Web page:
Abstract: Some applications, e.g. DBMS, prefer to use synchronized writes to ensure data integrity and durability. Although this approach is safe it ignores the underlying cache tiers and is not I/O efficient. We propose a new I/O operation and a revised I/O interface which provides applications the flexibility to synchronize their write I/Os only when necessary. Our evaluation shows significant performance gains by using the proposed approach.

DB Meeting: Friday July 17, 2:00pm, DC 1331
Speaker: Ani Nica, Sybase iAnywhere
Title: SQL Anywhere Optimizer
Abstract: In this talk I will present an overview of the features of the SQL Anywhere Optimizer including its search space generation algorithm, and the support of the materialized views in SQL Anywhere server. The talk will also showcase the SearchSpaceAnalyzer system [1] which had been demonstrated this year at the SIGMOD conference held in Providence, Rhode Island, USA. SearchSpaceAnalyzer system is a research prototype used to analyze the search spaces generated by the SQL Anywhere Optimizer during the optimization process of a SQL statement. Namely, the system visualizes and analyzes (1) a single search space and (2) the differences between two search spaces generated for the same query by two different optimization processes.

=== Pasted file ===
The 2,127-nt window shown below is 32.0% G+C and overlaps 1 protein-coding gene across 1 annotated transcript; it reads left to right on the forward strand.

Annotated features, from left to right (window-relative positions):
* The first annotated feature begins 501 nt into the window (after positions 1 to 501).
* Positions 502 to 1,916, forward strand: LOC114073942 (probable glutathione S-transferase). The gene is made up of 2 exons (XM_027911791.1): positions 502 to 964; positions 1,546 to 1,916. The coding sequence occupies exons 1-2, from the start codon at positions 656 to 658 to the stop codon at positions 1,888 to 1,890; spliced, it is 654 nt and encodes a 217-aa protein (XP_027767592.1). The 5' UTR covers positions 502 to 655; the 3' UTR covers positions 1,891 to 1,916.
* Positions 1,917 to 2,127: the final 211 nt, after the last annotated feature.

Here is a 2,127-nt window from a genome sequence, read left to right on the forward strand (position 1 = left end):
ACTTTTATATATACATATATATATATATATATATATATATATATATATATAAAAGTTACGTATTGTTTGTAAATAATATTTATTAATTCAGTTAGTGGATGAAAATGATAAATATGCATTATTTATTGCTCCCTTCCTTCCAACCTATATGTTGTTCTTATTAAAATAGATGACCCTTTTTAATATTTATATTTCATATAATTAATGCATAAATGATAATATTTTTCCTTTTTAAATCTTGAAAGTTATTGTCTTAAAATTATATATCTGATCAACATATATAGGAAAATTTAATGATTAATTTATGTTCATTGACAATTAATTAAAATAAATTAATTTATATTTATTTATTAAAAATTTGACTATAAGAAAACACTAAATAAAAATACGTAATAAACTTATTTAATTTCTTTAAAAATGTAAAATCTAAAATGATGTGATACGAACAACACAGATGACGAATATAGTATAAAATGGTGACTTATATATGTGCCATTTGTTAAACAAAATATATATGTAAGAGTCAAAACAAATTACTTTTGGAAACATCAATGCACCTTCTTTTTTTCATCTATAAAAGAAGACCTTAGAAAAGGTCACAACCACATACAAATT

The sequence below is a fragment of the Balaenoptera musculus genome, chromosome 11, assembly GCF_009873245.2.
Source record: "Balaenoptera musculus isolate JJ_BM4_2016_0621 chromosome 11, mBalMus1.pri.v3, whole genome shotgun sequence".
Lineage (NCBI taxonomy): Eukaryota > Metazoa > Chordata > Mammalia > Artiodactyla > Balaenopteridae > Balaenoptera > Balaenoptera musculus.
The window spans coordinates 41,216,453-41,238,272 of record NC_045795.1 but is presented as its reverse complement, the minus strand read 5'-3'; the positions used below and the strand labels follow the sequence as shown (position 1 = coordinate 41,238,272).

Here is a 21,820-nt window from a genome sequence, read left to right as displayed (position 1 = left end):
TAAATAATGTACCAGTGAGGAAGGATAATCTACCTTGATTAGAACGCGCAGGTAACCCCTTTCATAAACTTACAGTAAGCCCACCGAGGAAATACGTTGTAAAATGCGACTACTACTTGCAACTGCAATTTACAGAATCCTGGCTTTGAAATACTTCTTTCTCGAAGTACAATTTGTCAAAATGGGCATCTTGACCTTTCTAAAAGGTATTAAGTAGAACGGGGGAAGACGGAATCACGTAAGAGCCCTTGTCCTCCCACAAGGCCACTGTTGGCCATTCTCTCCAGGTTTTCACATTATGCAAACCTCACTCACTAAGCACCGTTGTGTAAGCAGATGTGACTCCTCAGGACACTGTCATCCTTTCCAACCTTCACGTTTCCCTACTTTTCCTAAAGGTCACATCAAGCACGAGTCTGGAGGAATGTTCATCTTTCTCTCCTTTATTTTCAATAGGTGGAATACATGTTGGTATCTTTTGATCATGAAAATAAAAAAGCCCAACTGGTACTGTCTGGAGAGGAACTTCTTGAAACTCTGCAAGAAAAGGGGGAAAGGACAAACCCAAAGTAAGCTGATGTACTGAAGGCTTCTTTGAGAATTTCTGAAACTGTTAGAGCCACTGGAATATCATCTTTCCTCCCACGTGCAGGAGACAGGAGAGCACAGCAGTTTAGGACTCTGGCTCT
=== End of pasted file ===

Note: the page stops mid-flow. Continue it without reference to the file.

[1]Anisoara Nica, Daniel Scott Brotherston, David William Hillis: Extreme visualisation of query optimizer search spaces. SIGMOD Conference 2009: 1067-1070

DB Meeting: Friday July 24, 2:00pm, DC 1331
Speaker: Luiz Celso Gomez Jr.
Title: Database augmentation through Information Extraction
Abstract: Information Extraction has proven to be a valuable tool in harvesting the data hidden in text documents. In this talk I will focus on the integration of Information Extraction and Relational Databases, presenting techniques aimed at expanding a preexisting database with data extracted from text corpora.

DB Meeting: Friday July 31, 2:00pm, DC 1331
Speaker: Patrick Kling
Title: Optimizing distributed XML queries through localization and pruning
Abstract: Distributing data collections by fragmenting them is an effective way of improving the scalability of a database system. While the distribution of relational data is well understood, the unique characteristics of the XML data and query model present challenges that require different distribution techniques. In this talk, I will present solutions to two of the problems encountered in distributed query processing and optimization on XML data, namely localization and pruning. Localization takes a fragmentation-unaware query plan and converts it to a distributed query plan that can be executed at the sites that hold XML data fragments in a distributed system. I will show how the resulting distributed query plan can be pruned so that only those sites are accessed that can contribute to the query result. I will demonstrate that these techniques significantly improve the performance of distributed query execution when they are integrated into an XML database system.

This page is maintained by Ashraf Aboulnaga.